Flooded Ludlow store turns to a tent — and tech — to stay open during cleanup
Shaw’s, the only supermarket in a half-hour radius of the Windsor County town, operated under a canvas canopy after 2011’s Tropical Storm Irene. After this month’s washout, the chain is back under temporary cover — this time with online advances.
By Kevin O'Connor reporting for VT Digger

When 2011’s Tropical Storm Irene flooded the local Shaw’s — the only supermarket in a half-hour radius of this Windsor County town of 2,172 residents — the chain rented a tent and created its first-ever canvas commissary during the cleanup.

A dozen years later, another historic rainfall has swamped the Route 103 store near Okemo Mountain Resort, spurring Shaw’s employees to again juggle mopping while moving temporarily under a tarp.

This time, it’s Tent 2.0.

Back when flooding from Irene shuttered the store, contractors replaced concrete flooring, conduits and cable as employees set up shop in the parking lot. Scaling down their usual 20,000 items to the best-selling 700, they traded newfangled barcodes and laser beams for old-fashioned price tags and punch-key cash registers.

“For them to open a tent within 10 days of Irene,” the head of the Okemo Valley Regional Chamber of Commerce said at the time, “to serve the community and save their employees’ jobs — it’s a very honorable thing.”This week, Shaw’s is bringing back its canopy. But instead of stocking it with merchandise, the New England chain is moving forward with online ordering.

People who log on to the store’s website can sign up or sign in, choose the Ludlow Shaw’s zip code 05149, shop by clicking on items, then select a time for pickup in the parking lot.

Shaw’s reported flooding this month at several of its Vermont and New Hampshire stores, although its Ludlow location is the only one still closed.

“We are incredibly thankful for our associates and vendor partners that have b
een working around the clock to address the damage,” company spokesperson Teresa Edington said.


Stoughton Pond on Sunday 7/30

Recreational Water Safety After a Flood Recreational Water After a Flood  

While rivers and lakes can have hazards and contamination under normal conditions, severe storms and flooding can increase the risk of getting hurt, sick, or drowning at these bodies of water.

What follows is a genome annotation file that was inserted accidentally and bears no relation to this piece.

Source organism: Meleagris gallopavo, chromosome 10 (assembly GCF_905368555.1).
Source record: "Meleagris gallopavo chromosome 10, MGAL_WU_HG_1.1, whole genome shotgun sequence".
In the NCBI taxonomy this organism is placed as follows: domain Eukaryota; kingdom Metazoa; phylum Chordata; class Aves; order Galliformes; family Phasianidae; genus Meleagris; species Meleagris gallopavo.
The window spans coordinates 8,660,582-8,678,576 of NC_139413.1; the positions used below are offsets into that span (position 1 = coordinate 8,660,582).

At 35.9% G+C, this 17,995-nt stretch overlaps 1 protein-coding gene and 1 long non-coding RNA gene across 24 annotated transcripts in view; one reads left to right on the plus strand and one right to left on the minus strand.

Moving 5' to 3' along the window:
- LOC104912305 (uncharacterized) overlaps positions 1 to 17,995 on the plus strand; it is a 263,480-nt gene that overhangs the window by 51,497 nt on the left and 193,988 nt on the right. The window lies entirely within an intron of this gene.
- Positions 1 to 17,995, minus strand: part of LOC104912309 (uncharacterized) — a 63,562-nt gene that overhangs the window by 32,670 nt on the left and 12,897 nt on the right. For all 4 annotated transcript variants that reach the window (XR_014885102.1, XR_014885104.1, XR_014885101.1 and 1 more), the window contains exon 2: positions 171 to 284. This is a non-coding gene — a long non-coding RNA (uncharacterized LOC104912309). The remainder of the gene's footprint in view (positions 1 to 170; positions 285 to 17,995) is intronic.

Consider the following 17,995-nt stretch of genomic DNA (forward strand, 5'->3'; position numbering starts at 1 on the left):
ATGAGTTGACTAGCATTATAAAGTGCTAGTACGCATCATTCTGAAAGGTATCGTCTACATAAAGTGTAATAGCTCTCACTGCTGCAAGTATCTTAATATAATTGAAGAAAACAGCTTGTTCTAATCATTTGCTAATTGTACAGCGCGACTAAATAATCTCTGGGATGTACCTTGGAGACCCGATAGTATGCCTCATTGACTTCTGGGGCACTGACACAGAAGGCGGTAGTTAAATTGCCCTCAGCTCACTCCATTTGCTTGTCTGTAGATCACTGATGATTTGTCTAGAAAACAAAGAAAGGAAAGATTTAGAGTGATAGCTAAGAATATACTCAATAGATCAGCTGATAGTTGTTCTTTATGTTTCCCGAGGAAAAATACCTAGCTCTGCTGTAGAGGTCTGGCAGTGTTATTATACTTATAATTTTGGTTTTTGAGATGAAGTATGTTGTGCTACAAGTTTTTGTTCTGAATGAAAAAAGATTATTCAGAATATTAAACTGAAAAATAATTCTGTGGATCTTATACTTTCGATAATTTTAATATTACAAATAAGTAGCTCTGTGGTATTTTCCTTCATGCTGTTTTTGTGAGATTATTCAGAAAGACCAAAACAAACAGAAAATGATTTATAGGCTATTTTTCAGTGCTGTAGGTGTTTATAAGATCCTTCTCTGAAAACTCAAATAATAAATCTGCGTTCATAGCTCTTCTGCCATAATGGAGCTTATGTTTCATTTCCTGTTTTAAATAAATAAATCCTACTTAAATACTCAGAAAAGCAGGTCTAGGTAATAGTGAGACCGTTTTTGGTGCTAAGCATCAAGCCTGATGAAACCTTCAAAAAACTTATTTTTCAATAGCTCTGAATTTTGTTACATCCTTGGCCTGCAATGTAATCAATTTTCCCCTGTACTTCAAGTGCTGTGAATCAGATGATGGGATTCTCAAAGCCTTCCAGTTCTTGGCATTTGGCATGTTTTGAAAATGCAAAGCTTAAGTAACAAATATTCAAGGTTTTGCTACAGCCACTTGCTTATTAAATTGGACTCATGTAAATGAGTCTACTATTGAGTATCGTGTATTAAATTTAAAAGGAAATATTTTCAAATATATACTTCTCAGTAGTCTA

Stay out of any body of water for at least 48 hours following heavy rains, and longer if it has flooded. 

Rainstorms and Floods Create Hazards 
• Swollen rivers and fast-moving currents can create dangerous conditions at swimming holes and rivers for days after a heavy rain event. 
• Severe rains may bring bacteria or microorganisms that can make you sick into the water from overwhelmed wastewater systems and runoff. 
• Sharp objects, like glass or metal fragments, and spilled fuel or chemicals can also be carried into swimming areas by stormwater runoff and flooding. 

Stay Out to Stay Safe 
• Stay out of rivers and streams until the water is clear and calm – usually several days after a storm. Watch the currents and listen for the sound of unusually loud rushing water. Natural waters can have hidden dangers below the surface, like formations that create suction. 
 • After heavy rains, stay out of any body of water for at least 48 hours to avoid the risk of getting sick from contaminated water. In a public swim area, you can swim if the water has been tested and it’s safe. • After a flooding event, it may take several days before water is safe for swimming and recreation. 

What to Know Before You Swim 
• Check with the park manager or town to see if the swim areas are open and whether they have tested the water quality. 
 • Look for and obey any posted signs at beaches and parks. 
• Never swim alone. Water is stronger than you think, and accidents can take only an instant. 
 • Watch for cyanobacteria in the water, since extra nutrients from the floodwater may cause blooms. They can make the water appear dark green, and look like pea soup or spilled paint. 
• Don’t swallow beach water or swim with open wounds that can get infected. 
• Shower after swimming, and wash your hands before eating. 

More swimming tips:

Kayaking Adventures

I've found a few places to paddle that don't seem too affect my the recent floods. The roads leading to these ponds were a bit iffy but passable.

Lowell Lake State Park Paddle
Londonderry, VT July 24, 2023

Lowell Lake State Park is a beautiful area to paddle and hike. During the COVID years you could enter FREE but now they are back to charging $5 per car and parking is limited-get there before noon on weekends-the earlier the better before the parking lot is full.